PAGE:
Marginal Tax Rate Quotes

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There's a grosser irony about Politically Correct English. This is that PCE purports to be the dialect of progressive reform but is in fact--in its Orwellian substitution of the euphemisms of social equality for social equality itself--of vastly more help to conservatives and the US status quo than traditional SNOOT prescriptions ever were. Were I, for instance, a political conservative who opposed using taxation as a means of redistributing national wealth, I would be delighted to watch PC progressives spend their time and energy arguing over whether a poor person should be described as "low-income" or "economically disadvantaged" or "pre-prosperous" rather than constructing effective public arguments for redistributive legislation or higher marginal tax rates. [...] In other words, PCE acts as a form of censorship, and censorship always serves the status quo.
David Foster Wallace (Consider the Lobster and Other Essays)
the decrease in the top marginal income tax rate led to an explosion of very high incomes, which then increased the political influence of the beneficiaries of the change in the tax laws, who had an interest in keeping top tax rates low or even decreasing them further and who could use their windfall to finance political parties, pressure groups, and think tanks.
Thomas Piketty (Capital in the Twenty-First Century)
In contrast to what many people in Britain and the United States believe, the true figures on growth (as best one can judge from official national accounts data) show that Britain and the United States have not grown any more rapidly since 1980 than Germany, France, Japan, Denmark, or Sweden. In other words, the reduction of top marginal income tax rates and the rise of top incomes do not seem to have stimulated productivity (contrary to the predictions of supply-side theory) or at any rate did not stimulate productivity enough to be statistically detectable at the macro level.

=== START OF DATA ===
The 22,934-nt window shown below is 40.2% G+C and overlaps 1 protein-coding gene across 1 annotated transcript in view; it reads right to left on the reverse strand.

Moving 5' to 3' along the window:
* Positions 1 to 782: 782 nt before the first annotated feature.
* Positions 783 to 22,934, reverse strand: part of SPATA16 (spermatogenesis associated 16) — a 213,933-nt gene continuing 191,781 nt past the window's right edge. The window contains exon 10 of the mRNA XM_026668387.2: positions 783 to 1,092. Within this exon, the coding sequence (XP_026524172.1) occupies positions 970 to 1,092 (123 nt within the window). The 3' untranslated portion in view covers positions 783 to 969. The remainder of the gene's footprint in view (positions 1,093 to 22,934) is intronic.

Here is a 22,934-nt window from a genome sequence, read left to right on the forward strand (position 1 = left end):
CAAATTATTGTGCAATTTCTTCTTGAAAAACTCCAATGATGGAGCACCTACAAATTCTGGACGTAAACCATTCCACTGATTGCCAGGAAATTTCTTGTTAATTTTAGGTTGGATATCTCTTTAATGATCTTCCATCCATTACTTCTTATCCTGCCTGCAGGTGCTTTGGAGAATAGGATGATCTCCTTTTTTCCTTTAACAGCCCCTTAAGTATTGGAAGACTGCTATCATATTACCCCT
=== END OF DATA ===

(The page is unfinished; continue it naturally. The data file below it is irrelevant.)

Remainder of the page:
Thomas Piketty (Capital in the Twenty First Century)
... economists recognize that, other things equal, cuts in tax rates reduce tax revenues in percentage terms by less than the tax-rate reductions. Similarly, tax-rate increases do not raise tax revenues by as much in percentage terms as the tax-rate increases. This is true because changes in marginal tax rates alter taxpayer behavior and thus affect taxable income.
Campbell R. McConnell (Economics)
Unfortunately, the term “identity politics” has been weaponized. It is most often used by speakers to describe politics as practiced by members of historically marginalized groups. If you’re black and you're worried about police brutality, that’s identity politics. If you’re a woman and you’re worried about the male-female pay gap, that’s identity politics. But if you’re a rural gun owner decrying universal background checks as tyranny, or a billionaire CEO complaining that high tax rates demonize success, or a Christian insisting on Nativity scenes in public squares — well, that just good, old fashioned politics. With a quick sleight of hand, identity becomes something that only marginalized groups have. The term “identity politics,” in this usage, obscures rather than illuminates; it’s used to diminish and discredit the concerns of the weaker groups by making them look self-interested, special pleading in order to clear the agenda for the concerns of stronger groups, which are framed as more rational, proper topics for political debate. But in wielding identity as a blade, we have lost it as a lens, blinding ourselves in a bid for political advantage. WE are left searching in vaid for what we refuse to allow ourselves to see.